From the Journals

Checkpoint inhibitors ‘viable treatment option’ in HIV-infected individuals



Immune checkpoint inhibitors are safe and effective in HIV-infected patients with advanced cancers, according to authors of a recently published systematic review.

The treatment was well tolerated and associated with a 9% rate of grade 3 or higher immune-related adverse events, according to results of the review of 73 patient cases.

There were no adverse impacts on HIV load or CD4 cell count detected in the patients, according to researchers Michael R. Cook, MD, and Chul Kim, MD, MPH, of Georgetown University, Washington.

Antitumor activity of the checkpoint inhibitors in lung cancer patients was comparable to what has been seen in previous randomized clinical trials that excluded HIV-infected individuals, Dr. Cook and Dr. Kim reported in JAMA Oncology.

“Based on the results of the present systematic review, and in the absence of definitive prospective data suggesting an unfavorable risk-to-benefit ratio, immune checkpoint inhibitor therapy may be considered as a viable treatment option for HIV-infected patients with advanced cancer,” they said.

There are preclinical data suggesting that immune checkpoint modulation could improve function of HIV-specific T cells, the investigators added.

“Prospective trials of immune checkpoint inhibitors are necessary to elucidate the antiviral efficacy of immune checkpoint inhibitor therapy in patients with HIV infection and cancer,” they said.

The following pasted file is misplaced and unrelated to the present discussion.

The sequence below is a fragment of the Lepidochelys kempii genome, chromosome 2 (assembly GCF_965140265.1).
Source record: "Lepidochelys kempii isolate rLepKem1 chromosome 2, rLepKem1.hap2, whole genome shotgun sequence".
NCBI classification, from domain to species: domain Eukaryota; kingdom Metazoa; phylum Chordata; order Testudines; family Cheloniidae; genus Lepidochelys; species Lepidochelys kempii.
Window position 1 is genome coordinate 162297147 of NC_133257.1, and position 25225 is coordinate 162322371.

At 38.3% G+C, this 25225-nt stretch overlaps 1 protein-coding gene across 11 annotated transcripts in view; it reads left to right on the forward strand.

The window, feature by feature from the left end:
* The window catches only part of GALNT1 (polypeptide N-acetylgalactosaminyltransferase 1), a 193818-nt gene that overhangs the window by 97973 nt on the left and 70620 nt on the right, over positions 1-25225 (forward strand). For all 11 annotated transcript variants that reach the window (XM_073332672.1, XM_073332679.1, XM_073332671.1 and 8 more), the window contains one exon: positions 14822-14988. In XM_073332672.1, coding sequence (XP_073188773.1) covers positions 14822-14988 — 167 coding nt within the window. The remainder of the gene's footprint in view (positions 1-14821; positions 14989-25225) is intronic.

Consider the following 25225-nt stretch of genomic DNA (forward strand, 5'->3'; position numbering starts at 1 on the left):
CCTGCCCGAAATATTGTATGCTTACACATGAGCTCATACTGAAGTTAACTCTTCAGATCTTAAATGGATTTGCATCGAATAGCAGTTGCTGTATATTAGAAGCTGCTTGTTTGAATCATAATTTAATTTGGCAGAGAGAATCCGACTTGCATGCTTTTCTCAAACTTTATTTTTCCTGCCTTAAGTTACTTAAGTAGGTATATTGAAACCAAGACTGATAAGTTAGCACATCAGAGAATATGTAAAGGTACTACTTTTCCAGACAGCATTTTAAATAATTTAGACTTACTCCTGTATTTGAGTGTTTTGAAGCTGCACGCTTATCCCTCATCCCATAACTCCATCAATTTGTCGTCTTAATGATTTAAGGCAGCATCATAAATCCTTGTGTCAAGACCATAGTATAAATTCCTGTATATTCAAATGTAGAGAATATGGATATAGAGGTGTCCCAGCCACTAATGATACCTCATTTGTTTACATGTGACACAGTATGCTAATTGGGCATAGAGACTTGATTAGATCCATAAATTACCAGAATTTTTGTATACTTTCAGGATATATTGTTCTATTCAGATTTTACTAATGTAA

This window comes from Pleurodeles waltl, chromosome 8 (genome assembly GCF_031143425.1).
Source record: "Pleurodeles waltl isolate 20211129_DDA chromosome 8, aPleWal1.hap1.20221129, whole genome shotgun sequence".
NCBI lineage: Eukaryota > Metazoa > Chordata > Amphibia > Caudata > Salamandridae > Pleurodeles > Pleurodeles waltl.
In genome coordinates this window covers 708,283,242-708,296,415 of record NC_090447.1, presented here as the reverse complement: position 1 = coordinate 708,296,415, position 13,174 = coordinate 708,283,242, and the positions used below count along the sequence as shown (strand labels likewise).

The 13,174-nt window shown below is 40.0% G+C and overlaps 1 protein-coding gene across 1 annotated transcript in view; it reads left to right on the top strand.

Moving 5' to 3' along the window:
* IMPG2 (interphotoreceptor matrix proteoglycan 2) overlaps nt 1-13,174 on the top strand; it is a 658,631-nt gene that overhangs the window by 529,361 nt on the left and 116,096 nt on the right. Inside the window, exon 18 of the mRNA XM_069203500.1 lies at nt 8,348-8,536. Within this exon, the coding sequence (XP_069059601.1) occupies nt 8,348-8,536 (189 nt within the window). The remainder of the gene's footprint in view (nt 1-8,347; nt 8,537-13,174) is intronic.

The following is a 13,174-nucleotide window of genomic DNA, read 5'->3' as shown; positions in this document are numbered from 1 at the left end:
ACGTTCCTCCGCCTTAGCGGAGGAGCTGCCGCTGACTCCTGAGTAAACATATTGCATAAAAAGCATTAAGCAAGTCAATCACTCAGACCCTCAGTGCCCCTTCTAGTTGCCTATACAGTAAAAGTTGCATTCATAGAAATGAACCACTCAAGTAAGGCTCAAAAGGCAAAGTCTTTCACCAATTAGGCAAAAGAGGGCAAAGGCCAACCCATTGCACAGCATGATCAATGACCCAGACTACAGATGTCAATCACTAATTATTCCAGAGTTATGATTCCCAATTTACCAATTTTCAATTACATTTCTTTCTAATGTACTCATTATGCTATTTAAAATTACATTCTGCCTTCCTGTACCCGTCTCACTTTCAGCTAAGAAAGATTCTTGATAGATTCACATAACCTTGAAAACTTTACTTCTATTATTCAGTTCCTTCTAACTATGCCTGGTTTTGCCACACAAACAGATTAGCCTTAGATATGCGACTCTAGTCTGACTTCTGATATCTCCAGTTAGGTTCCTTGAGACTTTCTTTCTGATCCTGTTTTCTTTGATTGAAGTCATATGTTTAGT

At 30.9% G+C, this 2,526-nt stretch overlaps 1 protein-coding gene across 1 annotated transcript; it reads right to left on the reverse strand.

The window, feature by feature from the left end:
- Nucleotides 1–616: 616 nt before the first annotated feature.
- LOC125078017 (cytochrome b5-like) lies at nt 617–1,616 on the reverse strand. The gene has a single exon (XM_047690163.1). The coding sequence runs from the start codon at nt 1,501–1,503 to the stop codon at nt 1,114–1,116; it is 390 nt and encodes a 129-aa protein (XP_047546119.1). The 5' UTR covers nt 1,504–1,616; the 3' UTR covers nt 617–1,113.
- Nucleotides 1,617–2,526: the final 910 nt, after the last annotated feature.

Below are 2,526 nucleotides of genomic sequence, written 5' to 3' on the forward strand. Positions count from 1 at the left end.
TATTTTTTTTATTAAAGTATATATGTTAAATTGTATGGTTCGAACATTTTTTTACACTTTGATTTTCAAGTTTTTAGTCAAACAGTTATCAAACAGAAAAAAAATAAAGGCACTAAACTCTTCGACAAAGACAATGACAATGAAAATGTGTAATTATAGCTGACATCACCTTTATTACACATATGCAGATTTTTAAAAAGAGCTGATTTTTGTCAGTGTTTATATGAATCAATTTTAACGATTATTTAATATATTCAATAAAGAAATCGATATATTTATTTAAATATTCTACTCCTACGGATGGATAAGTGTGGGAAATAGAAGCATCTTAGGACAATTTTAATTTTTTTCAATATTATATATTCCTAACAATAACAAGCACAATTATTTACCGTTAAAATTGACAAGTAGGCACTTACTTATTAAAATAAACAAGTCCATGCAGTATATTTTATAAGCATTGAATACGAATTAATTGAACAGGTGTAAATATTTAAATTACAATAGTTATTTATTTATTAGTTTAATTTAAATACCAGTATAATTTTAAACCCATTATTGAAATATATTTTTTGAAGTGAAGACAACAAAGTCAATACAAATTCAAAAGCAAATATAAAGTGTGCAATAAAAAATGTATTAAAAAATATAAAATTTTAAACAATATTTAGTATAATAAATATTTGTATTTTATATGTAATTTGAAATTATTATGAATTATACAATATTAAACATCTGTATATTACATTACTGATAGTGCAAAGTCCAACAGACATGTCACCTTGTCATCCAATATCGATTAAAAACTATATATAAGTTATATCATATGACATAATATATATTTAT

Several such trials are underway to evaluate the role of the pembrolizumab, nivolumab, nivolumab plus ipilimumab, and durvalumab in HIV-infected patients with advanced-stage cancers, according to the review authors.

In the present systematic review, Dr. Cook and Dr. Kim conducted a literature search and reviewed presentations from major annual medical conferences.

Of the 73 HIV-infected patients they identified, most had non–small cell lung cancer (34.2%), melanoma (21.9%), or Kaposi sarcoma (12.3%), while the rest had anal cancer, head and neck cancer, or other malignancies. Most patients had received either nivolumab (39.7%) or pembrolizumab (35.6%).

There were “no concerning findings” among these patients with regard to immune-mediated toxicities or changes in HIV-related parameters.

Six of 70 patients had immune-related adverse events of grade 3 or greater.

Thirty-four patients had documented HIV loads before and after receiving an immune checkpoint inhibitor. Of those, 28 had undetectable HIV loads at baseline, and all but 2 (7%) maintained undetectable loads in the posttreatment evaluation.

Of the remaining six with detectable HIV loads before treatment, five had a decrease in viral load, to the point that four had undetectable HIV viral load in the posttreatment evaluation, the investigators reported.

The overall response rate was 30% for the lung cancer patients, 27% for melanoma, and 63% for Kaposi sarcoma.

In the non–small cell lung cancer subset, response rates were 26% for those who had received previous systemic treatment, and 50% for those who had not, which was similar to findings from major checkpoint inhibitor trials that excluded HIV-infected individuals, the investigators said.

The American Society of Clinical Oncology Conquer Cancer Foundation and Georgetown University supported the study. Dr. Kim reported disclosures related to CARIS Life Science and AstraZeneca.

SOURCE: Cook MR and Kim C. JAMA Oncol. 2019 Feb 7. doi: 10.1001/jamaoncol.2018.6737.

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